Russia-Image-Putin & US

All these graphs and data provided by the Pew highlight one common trend, most of the world share a common negative perceptions of Russia and his president. In the 21st century, it is quite rare to find such unanimous position on an issue. More seriously these data demonstrate that Putin’s Russia is not concerned about global perceptions. Putin has a vision for Russia and has demonstrated that he can not only remain in power (which he has done since 2000), control the domestic narrative (through playing the nationalist card and  limiting the freedom of press and civil society), and advance Russian interests where and when required.

European and American sanctions are certainly hurting the Russian economy, already weakened by the historically low prices of hydrocarbons, but Putin has been tactical in choosing which issues are important to fight for. For instance Ukraine is, but Iran was not so much as Putin, with his Chinese counterpart, agreed on the Vienna agreement in July. Putin will continue to fascinate and certainly won’t stop in leading Russia where he desires, with or without the approval of global opinions.

(Copyright 2015 by Politipond. All Rights Reserved. This material may not be published, broadcast, rewritten or redistributed without permission).

Putin, Master of Europe?

Credit: Alexei Druzhinin / RIA Novosti / Associated Press
Credit: Alexei Druzhinin / RIA Novosti / Associated Press

Is Russia winning its war against Europe? It surely looks like it. Since 2008, Putin’s Russia has been over active in dividing and conquering the members of the European Union and the Euro-Atlantic community (the North Atlantic Treaty Organization). Vladimir Putin, President of Russia, has been successful by implementing a strategy on two fronts: regional/international and domestic. Despite his track record of not bidding himself to any agreement, Putin has transformed Russia into the ‘indispensable nation’ in Europe.

Geopolitics – Maintaining Regional/International Chaos

Putin understands one thing: safeguarding Russia’s neighborhood and empowering its sphere of influence at any cost. In order to fulfill both goals, Putin has been using military force in order to limit the horizontal expansion of NATO and the EU. On the European continent, Russia is the only state willing to use military force to advance its interest. It has done so in Georgia in 2008 and in Ukraine since 2013 (this does not include the lengthy war in Chechnya). In 2008, Putin saw the need to attack Georgia as the Bush administration was foreseeing the incorporation of Georgia within NATO. By attacking Georgia, Putin forced Euro-Atlantic leaders to rethink about the consequence and strategic soundness of including a small state like Georgia within the Alliance. The Article 5 was a powerful deterrent during the Cold War, but could be in the current multipolar order a threat to the security of the Euro-Atlantic community.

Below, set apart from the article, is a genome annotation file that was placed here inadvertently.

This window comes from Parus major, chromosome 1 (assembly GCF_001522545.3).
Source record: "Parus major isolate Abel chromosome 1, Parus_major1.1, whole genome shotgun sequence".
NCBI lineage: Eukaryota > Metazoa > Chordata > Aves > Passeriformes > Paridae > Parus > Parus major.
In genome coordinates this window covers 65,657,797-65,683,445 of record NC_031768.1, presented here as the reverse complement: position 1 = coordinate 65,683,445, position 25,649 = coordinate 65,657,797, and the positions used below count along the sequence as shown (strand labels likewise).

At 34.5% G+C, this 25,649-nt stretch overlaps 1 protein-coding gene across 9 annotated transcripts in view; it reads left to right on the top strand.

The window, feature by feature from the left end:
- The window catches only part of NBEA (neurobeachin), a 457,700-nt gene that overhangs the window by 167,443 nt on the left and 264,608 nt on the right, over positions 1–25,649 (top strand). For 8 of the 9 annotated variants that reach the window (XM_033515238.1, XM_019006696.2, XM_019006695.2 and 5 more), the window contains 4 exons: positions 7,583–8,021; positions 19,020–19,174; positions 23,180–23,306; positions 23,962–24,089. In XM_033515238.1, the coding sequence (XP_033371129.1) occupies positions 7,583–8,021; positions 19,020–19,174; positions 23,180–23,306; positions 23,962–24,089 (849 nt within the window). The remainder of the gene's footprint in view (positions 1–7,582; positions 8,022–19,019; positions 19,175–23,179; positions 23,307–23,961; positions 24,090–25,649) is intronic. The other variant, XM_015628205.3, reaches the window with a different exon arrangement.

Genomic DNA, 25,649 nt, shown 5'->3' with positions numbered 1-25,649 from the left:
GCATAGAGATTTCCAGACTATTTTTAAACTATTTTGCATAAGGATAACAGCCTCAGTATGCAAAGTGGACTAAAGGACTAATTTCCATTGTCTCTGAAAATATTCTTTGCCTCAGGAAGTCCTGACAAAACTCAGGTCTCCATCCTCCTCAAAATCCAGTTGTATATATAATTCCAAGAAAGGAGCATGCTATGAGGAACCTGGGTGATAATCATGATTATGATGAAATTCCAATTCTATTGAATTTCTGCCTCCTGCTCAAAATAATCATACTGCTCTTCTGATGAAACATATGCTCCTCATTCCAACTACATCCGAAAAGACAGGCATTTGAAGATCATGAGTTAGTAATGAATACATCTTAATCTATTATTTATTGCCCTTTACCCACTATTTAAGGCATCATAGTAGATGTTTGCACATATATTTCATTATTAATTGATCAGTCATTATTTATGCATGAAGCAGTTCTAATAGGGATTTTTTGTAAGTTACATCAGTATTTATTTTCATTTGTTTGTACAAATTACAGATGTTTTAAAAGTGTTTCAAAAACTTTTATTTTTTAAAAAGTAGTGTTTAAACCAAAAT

In 2013, Ukraine was on its way to sign a trade agreement with the EU. Putin saw it as a threat and pushed its influence over the corrupted and pro-Russian leadership, Viktor Yanukovych. Ukrainian President abruptly ended the talks causing pro-Western manifestations in Kiev. In a matter of months, Yanukovych had fled Ukraine, Russia had annexed Crimea and continues supporting pro-Russian militiamen in Eastern Ukraine. Though the annexation of Crimea was not enough to unite the 28 EU Member States against Russia, the evidences gathered by NATO demonstrating the clear military involvement of Russia in

Picture: Reuters
Picture: Reuters

Eastern Ukraine permitted the 28 EU leaders to implement sanctions against Russian individuals and corporations.

Putin was again the heart of the February negotiations with Angela Merkel of Germany and François Hollande of France in order to agree on the baseline for a ceasefire in Eastern Ukraine. The Minsk provisions have not lived to the promises hoped by Europeans.

Aside from the use of military power, Putin has been working on the creation of a Eurasian Union. This Union initiated by Vladimir Putin is a way to balance out the European Union and the North Atlantic Treaty Organization. The Eurasian Union has allowed Putin to attract regional countries from the EU to his Union. As per Nico Popescu of the EU-ISS, it exists two Eurasian Union: one real, an economic union; and, one imagined with geopolitical aspirations. The first one, the Eurasian Economic Union, is led by the Eurasian Economic Commission, which has a staff of 1,000 employees, which was established by the Eurasian Union treaty in May 2014. While the second union, with geopolitical role, is the center point of Putin’s third term seeking to become an organization, like the EU, NAFTA among other, and reintegrating former states of the Soviet Union under one entity.